everyone@:r-xp--a-R-c--s:------:allow

In above examples, ACLs are displayed in a compact format. In this, access permissions and inheritance flags are displayed using masks. One ACL entry is displayed in each line, making the view easier to understand.


Modifying ACLs of ZFS files and directories

ACLs can be set or modified using the chmod command. The chmod command uses the ACL-specification, which includes the ACL-format (Syntax A or B), listed earlier.

Operation Command
Adding an ACL entry by index-ID # chmod Aindex_ID+acl_specification filename
Adding an ACL entry for a user # chmod A+acl_specification filename
Removing an ACL entry by index_ID # chmod Aindex_ID- filename
Removing an ACL entry by user # chmod A-acl_specification filename
Removing an ACL from a file # chmod A- filename
Replacing an ACL entry at index_ID # chmod Aindex_ID=acl_specification filename
Replacing an ACL of a file # chmod A=acl_specification filename

Examples of ZFS ACLs modifications


List ACL entries
# ls –v a
-rw-r--r--   1 root     root           0 Sep  1 04:25 a
0:owner@:execute:deny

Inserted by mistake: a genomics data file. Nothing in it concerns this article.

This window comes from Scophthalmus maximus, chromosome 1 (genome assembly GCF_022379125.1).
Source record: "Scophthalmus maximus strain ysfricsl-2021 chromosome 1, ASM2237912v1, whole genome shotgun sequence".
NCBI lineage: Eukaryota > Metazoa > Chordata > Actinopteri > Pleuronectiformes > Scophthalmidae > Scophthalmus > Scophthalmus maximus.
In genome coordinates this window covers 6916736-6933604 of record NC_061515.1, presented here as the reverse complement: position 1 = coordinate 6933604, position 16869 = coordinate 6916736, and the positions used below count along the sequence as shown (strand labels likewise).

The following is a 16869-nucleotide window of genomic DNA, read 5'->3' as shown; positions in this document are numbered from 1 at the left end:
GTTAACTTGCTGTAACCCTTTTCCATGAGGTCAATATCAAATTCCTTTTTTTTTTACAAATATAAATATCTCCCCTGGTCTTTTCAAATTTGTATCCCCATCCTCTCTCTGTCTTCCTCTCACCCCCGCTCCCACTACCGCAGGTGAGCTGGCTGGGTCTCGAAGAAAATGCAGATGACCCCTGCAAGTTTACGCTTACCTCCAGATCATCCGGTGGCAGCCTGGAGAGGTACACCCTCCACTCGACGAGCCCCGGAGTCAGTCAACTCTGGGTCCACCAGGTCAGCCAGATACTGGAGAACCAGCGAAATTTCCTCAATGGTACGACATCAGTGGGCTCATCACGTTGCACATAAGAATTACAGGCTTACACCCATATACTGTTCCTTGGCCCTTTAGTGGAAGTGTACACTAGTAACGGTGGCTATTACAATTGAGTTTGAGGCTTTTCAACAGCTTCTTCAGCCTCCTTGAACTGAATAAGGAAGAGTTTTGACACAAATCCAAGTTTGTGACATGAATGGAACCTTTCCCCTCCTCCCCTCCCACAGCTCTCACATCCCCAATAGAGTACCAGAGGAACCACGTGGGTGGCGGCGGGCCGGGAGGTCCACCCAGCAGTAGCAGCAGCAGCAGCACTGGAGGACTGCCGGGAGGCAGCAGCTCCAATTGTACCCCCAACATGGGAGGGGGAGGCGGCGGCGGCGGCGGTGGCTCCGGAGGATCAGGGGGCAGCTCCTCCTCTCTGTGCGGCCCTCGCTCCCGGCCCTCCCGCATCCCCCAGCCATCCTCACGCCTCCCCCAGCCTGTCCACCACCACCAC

1:owner@:read_data/write_data/append_data/write_xattr/write_attributes/
    write_acl/write_owner:allow
2:group@:write_data/append_data/execute:deny
3:group@:read_data:allow
4:everyone@:write_data/append_data/write_xattr/execute/write_attributes/
    write_acl/write_owner:deny
5:everyone@:read_data/read_xattr/read_attributes/read_acl/synchronize:allow


Add ACL entries
# chmod A+user:samy:read_data:allow a
# ls -v a
-rw-r--r--+  1 root     root           0 Sep  1 02:01 a
0:user:samy:read_data:allow
1:owner@:execute:deny
2:owner@:read_data/write_data/append_data/write_xattr/write_attributes/
    write_acl/write_owner:allow
3:group@:write_data/append_data/execute:deny
4:group@:read_data:allow
5:everyone@:write_data/append_data/write_xattr/execute/write_attributes/
    write_acl/write_owner:deny
6:everyone@:read_data/read_xattr/read_attributes/read_acl/synchronize:allow

# chmod A1+user:samy:execute:deny a
# ls -v a
-rw-r--r--+  1 root     root           0 Sep  1 02:01 a
0:user:samy:read_data:allow